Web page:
Liquidmetal: what it is and why you should care
6th Jun 2012 | 12:56
What is Liquidmetal and how will it perform?
We'll explore this possibility in a little more detail later but first let's take a look at what Liquidmetal actually is. The first thing to grasp is that Liquidmetal is the commercial name for a series of amorphous metal alloys. It's the brand name as opposed to the actual name of the material.
Also known as Vitreloy, this group of alloys were developed at CalTech (The California Institute of Technology) and have since been marketed by Liquidmetal Technologies. Liquidmetal is by no means new and has been used in commercial products since 2003.
Since then Liquidmetal has been utilised for military aerospace, medical instruments and a number of consumer products. So what makes this alloy so special? And why are people starting to replace more readily available materials, such as aluminium, with Liquidmetal components?
Liquidmetal doesn't simply excel as a usable material in one area; it actually displays a number of desirable properties for both the manufacturer and consumer. Most notable amongst the alloy's impressive abilities are high tensile strength, great corrosion resistance, wear resistance and an almost elastic quality allowing a slow release of stored energy.
Obviously these qualities make Liquidmetal ideal for the end user but there are also a few reasons why manufacturers have reason to be excited by the idea of working with the material.
Essentially, Liquidmetal alloys have a dense and varied atom mix that features what's called low free volume. This means that the exact melting point is not clear cut as it is with traditional crystalline metals. In this sense it behaves more like glasses that melt gradually as temperature is increased.
Add to this the fact that under high temperatures Liquidmetal takes on an almost plastic character and you have a substance that is incredibly easy to control, remould and machine. For a company producing high volumes of complex casings this is about as good as it gets.
When the whole process is complete you are left with something that is lighter and stronger than titanium or aluminium. The question is how is this miracle material being put to work?
Real world uses
The latest blends of Liquidmetal are being put to use in smartphone cases from Vertu, MP3 players from Sansa, USB flash drives from SanDisk and even luxury watch casings. All of these uses take advantage of the alloy's impact and wear resistant nature but some manufacturers have taken things a step further.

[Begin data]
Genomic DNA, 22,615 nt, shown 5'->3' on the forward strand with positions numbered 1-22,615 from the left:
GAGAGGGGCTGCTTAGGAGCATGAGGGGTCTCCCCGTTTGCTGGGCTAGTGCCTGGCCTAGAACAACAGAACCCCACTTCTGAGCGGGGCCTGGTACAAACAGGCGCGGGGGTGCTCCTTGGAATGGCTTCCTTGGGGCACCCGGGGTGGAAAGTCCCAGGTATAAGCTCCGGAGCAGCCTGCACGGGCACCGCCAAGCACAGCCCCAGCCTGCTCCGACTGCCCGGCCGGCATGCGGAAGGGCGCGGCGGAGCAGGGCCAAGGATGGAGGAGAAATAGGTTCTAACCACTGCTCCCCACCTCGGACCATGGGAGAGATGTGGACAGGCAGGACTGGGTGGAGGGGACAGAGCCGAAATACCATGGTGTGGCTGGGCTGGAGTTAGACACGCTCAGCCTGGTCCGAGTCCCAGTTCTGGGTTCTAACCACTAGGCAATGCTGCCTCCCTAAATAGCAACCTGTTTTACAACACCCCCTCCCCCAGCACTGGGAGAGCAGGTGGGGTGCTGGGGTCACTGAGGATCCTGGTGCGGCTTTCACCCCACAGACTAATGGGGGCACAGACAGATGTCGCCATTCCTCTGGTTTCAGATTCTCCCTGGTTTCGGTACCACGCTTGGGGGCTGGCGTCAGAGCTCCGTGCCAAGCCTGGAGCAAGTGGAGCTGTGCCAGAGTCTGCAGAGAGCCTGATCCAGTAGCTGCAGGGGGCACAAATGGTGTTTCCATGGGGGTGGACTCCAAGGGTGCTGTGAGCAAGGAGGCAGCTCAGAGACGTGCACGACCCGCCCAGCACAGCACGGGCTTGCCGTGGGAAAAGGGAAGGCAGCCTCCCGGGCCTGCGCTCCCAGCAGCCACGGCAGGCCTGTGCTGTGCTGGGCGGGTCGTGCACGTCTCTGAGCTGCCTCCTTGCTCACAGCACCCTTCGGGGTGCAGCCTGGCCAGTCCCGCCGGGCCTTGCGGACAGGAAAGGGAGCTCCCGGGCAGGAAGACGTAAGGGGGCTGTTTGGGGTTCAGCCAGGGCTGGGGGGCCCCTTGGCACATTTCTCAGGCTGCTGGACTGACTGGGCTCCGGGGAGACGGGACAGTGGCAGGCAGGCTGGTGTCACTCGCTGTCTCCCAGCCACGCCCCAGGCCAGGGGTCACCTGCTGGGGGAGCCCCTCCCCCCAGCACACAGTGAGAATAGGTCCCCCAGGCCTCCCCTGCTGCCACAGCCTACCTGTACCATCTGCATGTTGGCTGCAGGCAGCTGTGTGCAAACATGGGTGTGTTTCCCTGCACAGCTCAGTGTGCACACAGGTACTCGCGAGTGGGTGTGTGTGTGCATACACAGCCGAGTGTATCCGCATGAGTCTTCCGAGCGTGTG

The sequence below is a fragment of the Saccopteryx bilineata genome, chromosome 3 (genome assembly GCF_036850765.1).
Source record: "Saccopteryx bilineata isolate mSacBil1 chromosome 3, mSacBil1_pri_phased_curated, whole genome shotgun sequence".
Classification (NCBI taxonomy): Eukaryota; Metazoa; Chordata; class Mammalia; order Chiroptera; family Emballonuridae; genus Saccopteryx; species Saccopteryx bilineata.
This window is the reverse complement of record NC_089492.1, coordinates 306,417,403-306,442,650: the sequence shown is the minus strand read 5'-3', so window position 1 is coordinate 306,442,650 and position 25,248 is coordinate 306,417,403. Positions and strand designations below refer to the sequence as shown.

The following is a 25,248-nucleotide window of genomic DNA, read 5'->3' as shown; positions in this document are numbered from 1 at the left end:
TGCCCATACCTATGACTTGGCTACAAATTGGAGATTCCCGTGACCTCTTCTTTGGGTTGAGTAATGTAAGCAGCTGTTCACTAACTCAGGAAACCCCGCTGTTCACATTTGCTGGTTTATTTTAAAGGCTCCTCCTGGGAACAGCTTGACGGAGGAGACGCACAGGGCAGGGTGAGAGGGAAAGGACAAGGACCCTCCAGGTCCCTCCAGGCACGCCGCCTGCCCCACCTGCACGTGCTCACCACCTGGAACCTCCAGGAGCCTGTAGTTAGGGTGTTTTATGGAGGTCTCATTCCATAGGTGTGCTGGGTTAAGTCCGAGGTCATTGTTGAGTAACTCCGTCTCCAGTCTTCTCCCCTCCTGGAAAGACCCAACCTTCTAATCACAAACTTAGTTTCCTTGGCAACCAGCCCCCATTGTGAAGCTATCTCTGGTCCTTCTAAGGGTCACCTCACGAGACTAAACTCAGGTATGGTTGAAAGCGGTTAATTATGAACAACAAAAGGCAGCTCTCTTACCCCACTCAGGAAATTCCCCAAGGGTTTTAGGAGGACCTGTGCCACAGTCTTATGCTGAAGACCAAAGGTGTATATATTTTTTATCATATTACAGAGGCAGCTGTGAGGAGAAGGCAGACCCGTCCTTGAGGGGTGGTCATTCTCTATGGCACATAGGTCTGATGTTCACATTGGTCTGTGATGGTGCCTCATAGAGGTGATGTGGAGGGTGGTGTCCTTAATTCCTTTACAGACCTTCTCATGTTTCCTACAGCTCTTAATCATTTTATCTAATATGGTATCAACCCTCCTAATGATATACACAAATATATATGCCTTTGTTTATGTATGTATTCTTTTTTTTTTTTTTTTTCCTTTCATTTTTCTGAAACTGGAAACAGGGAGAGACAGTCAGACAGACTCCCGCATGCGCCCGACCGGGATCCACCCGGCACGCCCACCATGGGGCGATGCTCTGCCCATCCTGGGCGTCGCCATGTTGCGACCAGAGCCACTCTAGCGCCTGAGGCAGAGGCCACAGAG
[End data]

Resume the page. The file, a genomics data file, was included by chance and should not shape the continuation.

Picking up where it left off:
Some of the most interesting commercial uses of Liquidmetal are probably in the sporting goods sector. Liquidmetal can store and release large amounts of energy over time and this can be demonstrated by the fact a ball bearing will bounce over three times longer on a Liquidmetal based surface than it will on a similar aluminium or titanium material.
This property has been put to use in the design of golf club heads, skis and tennis racquets. With all of these possible uses it might not be long before you start seeing this material used a large amount of household consumer products.
Of course the big question is when will the alloy be used in a high profile product such as Apple's iPhone or iPad?
Apple and Liquidmetal
Although nobody outside of Apple HQ can really speculate exactly when iOS devices will be clad in Liquidmetal alloys, we can confidently speculate that it's more a question of when, rather than if.
The main piece of evidence that points to Apple using Liquidmetal as a material for its casings is the fact that it was granted a perpetual, exclusive license for use by Liquidmetal technologies in 2010. Although Apple used it for internal parts in older tech such as the iPhone 3G, this license would suggest something a little larger in scale.
Rumours do also suggest that the new iPhone 5 will sport a metallic casing, much like that of the iPad. This would replace the glass casing that has been troublesome to a few and simply shattering for others.
It would make sense that if the tech is in place that the case could be fabricated using Liquidmetal alloys. They would make the phone stronger, lighter and much more resistance to impact and even overheating. God knows, we may not even need to use cases on the next generation of iOS toys.
Whether we'll see Liquidmetal on the new iPhone, or better still on a slimmer MacBook Pro, is yet to be revealed but you can pretty much bet this futuristic stuff will make an appearance on some of your favourite devices soon.